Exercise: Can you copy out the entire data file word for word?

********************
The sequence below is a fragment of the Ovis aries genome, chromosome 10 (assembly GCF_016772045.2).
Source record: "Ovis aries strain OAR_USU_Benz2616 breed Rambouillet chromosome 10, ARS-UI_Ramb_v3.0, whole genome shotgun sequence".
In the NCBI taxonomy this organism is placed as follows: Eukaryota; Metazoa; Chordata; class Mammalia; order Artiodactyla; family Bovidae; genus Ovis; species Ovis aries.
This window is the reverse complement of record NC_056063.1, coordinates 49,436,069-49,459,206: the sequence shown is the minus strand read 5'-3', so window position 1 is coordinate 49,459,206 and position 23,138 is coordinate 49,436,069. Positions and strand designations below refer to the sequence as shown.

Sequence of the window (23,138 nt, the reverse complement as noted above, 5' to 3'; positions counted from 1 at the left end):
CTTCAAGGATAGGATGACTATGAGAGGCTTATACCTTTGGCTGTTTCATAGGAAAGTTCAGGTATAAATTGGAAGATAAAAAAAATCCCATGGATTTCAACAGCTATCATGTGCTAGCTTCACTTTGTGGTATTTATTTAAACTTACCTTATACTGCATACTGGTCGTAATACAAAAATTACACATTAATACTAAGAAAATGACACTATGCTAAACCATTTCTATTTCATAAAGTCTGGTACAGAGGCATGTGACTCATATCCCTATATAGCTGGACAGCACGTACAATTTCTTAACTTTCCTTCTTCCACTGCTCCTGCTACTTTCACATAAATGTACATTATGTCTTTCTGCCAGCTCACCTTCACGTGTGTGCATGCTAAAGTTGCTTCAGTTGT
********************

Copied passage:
The sequence below is a fragment of the Ovis aries genome, chromosome 10 (assembly GCF_016772045.2).
Source record: "Ovis aries strain OAR_USU_Benz2616 breed Rambouillet chromosome 10, ARS-UI_Ramb_v3.0, whole genome shotgun sequence".
In the NCBI taxonomy this organism is placed as follows: Eukaryota; Metazoa; Chordata; class Mammalia; order Artiodactyla; family Bovidae; genus Ovis; species Ovis aries.
This window is the reverse complement of record NC_056063.1, coordinates 49,436,069-49,459,206: the sequence shown is the minus strand read 5'-3', so window position 1 is coordinate 49,459,206 and position 23,138 is coordinate 49,436,069. Positions and strand designations below refer to the sequence as shown.

Sequence of the window (23,138 nt, the reverse complement as noted above, 5' to 3'; positions counted from 1 at the left end):
CTTCAAGGATAGGATGACTATGAGAGGCTTATACCTTTGGCTGTTTCATAGGAAAGTTCAGGTATAAATTGGAAGATAAAAAAAATCCCATGGATTTCAACAGCTATCATGTGCTAGCTTCACTTTGTGGTATTTATTTAAACTTACCTTATACTGCATACTGGTCGTAATACAAAAATTACACATTAATACTAAGAAAATGACACTATGCTAAACCATTTCTATTTCATAAAGTCTGGTACAGAGGCATGTGACTCATATCCCTATATAGCTGGACAGCACGTACAATTTCTTAACTTTCCTTCTTCCACTGCTCCTGCTACTTTCACATAAATGTACATTATGTCTTTCTGCCAGCTCACCTTCACGTGTGTGCATGCTAAAGTTGCTTCAGTTGT